2018 MTV Movie And TV Awards - Red Carpet

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Coming into yourself can be a process that is as strenuous as it is liberating, especially as a person holding a multitude of marginalized identities. But the process is facilitated by representation — once you’re able to see yourself in mainstream narratives, it’s easier to make sense of the intersectionalities that we exist in.

These are the exact themes that actress Amandla Stenberg spoke about in her Wonderland Magazine feature with singer King Princess as she came out as a gay woman.

Stenberg, who had previously come out as queer and gender non-binary, discussed with KP how liberating it felt to finally claim this sexual identity, noting how the concept of heteronormativity played a huge part in keeping her from claiming this identity earlier on.

…once you’re able to see yourself in mainstream narratives, it’s easier to make sense of the intersectionalities that we exist in.

“The continual process of unlearning heteronormativity and internalized homophobia can be difficult, but one of the biggest blessings lies in the magic that comes from having to understand love outside the confines of learned heterosexual roles,” she said. “My sexuality is not a byproduct of my past experiences with men, who I have loved, but rather a part of myself I was born with and love deeply.”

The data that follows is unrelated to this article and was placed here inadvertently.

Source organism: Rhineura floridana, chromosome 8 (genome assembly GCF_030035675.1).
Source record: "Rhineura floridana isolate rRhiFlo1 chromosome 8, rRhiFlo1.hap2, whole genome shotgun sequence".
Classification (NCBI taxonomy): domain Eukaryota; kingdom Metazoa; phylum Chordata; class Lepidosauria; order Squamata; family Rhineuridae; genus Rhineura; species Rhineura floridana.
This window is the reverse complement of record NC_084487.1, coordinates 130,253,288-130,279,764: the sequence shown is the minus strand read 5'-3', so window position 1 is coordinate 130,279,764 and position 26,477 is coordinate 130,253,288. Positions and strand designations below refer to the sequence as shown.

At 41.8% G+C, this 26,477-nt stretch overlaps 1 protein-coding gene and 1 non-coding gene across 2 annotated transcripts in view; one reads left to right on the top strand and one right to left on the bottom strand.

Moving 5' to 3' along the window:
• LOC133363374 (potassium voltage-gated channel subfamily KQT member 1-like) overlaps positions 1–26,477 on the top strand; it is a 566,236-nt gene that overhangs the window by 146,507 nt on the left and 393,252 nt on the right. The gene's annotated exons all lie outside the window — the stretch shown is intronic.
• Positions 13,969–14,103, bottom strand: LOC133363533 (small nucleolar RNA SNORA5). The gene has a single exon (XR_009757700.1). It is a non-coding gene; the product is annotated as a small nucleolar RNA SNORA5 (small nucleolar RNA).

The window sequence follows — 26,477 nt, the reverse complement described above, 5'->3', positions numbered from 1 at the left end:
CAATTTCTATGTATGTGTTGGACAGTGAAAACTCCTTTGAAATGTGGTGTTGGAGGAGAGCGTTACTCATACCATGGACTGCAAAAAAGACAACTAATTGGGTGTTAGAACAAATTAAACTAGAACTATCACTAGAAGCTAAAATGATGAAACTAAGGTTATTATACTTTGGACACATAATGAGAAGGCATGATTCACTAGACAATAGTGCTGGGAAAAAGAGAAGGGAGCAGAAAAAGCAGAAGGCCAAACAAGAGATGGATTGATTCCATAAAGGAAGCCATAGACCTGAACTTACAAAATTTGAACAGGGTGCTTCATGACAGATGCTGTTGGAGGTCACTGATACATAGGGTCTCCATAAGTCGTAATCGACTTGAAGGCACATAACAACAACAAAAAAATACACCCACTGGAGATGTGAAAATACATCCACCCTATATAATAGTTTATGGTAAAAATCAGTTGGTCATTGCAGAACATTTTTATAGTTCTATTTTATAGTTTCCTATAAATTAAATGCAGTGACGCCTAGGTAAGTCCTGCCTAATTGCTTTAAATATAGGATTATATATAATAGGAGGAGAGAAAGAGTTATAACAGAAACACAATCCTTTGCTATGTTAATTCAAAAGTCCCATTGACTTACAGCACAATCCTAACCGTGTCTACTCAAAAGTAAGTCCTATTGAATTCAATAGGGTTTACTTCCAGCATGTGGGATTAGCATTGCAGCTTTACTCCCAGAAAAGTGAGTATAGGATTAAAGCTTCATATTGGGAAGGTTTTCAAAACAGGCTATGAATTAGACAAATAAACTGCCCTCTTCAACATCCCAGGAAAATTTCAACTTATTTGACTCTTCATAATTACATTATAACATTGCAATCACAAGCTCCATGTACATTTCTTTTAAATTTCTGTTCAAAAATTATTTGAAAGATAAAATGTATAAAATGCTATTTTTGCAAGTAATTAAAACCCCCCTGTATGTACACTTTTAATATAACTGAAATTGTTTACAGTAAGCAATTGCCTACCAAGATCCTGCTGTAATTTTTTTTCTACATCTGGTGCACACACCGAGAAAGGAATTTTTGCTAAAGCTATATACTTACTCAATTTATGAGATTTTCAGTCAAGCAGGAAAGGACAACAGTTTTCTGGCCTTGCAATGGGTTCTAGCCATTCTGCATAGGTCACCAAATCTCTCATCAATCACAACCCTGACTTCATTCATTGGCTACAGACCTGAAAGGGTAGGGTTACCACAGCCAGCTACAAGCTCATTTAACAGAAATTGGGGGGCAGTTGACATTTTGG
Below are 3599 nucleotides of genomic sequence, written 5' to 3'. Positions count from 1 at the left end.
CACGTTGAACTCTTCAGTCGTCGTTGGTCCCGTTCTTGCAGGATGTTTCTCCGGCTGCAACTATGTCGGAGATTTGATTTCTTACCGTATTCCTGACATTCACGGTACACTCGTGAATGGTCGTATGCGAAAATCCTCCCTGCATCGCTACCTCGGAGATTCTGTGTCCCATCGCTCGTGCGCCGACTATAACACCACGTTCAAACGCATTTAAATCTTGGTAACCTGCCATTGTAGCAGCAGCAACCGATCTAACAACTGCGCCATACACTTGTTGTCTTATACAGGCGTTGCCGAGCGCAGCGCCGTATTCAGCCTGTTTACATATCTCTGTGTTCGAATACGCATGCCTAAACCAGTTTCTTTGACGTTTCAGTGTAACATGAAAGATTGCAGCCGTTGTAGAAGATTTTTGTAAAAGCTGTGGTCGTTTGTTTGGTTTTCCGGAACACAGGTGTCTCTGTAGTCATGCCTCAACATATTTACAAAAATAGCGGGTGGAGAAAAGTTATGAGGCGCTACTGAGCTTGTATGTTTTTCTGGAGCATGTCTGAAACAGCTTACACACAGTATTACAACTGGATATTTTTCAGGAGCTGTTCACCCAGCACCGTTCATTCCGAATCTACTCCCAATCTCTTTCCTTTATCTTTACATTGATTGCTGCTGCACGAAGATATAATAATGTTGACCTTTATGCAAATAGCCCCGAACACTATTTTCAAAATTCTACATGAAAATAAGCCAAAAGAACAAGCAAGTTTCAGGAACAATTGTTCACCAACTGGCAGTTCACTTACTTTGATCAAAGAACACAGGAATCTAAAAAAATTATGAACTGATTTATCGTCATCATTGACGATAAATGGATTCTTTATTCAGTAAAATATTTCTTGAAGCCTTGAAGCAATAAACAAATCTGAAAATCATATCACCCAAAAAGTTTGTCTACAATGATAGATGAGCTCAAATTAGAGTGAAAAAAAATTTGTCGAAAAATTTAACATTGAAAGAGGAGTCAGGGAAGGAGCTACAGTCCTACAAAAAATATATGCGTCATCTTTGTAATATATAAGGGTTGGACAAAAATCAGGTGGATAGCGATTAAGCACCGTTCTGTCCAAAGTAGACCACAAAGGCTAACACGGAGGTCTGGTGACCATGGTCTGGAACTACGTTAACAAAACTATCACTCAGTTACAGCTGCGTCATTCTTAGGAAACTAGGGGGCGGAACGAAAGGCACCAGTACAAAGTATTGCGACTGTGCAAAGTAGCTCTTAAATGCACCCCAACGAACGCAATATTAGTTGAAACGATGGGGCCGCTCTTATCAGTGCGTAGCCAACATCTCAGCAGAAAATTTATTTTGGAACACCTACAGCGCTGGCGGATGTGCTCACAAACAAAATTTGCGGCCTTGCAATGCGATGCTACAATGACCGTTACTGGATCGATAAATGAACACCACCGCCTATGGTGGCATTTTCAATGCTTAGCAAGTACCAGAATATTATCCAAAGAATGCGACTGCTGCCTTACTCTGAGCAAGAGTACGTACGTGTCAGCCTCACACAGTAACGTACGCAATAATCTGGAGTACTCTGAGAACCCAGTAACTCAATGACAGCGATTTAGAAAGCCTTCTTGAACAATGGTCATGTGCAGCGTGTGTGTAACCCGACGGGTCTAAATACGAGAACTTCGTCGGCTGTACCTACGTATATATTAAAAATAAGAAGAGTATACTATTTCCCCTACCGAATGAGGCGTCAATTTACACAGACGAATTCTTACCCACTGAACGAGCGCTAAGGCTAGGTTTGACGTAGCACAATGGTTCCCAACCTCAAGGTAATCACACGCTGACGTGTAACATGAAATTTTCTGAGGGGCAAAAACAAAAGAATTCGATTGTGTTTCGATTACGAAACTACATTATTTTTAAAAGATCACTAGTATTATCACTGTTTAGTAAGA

Stenberg also discussed how it all made sense when she looked back at her life, citing that her attraction towards the opposite sex included mostly gay men and femme boys “who damn near had the sensibility of a woman” and how she “stifled a scream of horror the first time [she] saw a penis and had to convince [herself] with much internal strife that [she] was enjoying what was going down.”

Stenberg and KP cite the lack of representation of gay narratives in film and television, particularly in the Black community, on one of the main reasons why we’re expected to conform to heteronormativity. We grow up believing that queerness is a “white people thing” because those are the messages fed to us by our communities and mainstream media alike. The idea that we can step out of those roles that are assigned to us can be terrifying and unthinkable because we don’t even know what that would consist of, even if it’s just a matter of looking in the mirror.

But as Stenberg notes, “identity is transient and ever-shifting, shaped by our realities and relative to our environments.” We’re living in a time where we are learning and embracing the concept of the “free Black woman/man/child,” but this cannot exist if we are not allowing room for the variant of Black folks that exist, particularly within the spectrum of gender and sexuality. The only way that we can truly be free is if our communities become receptive to all of the layers we encompass.

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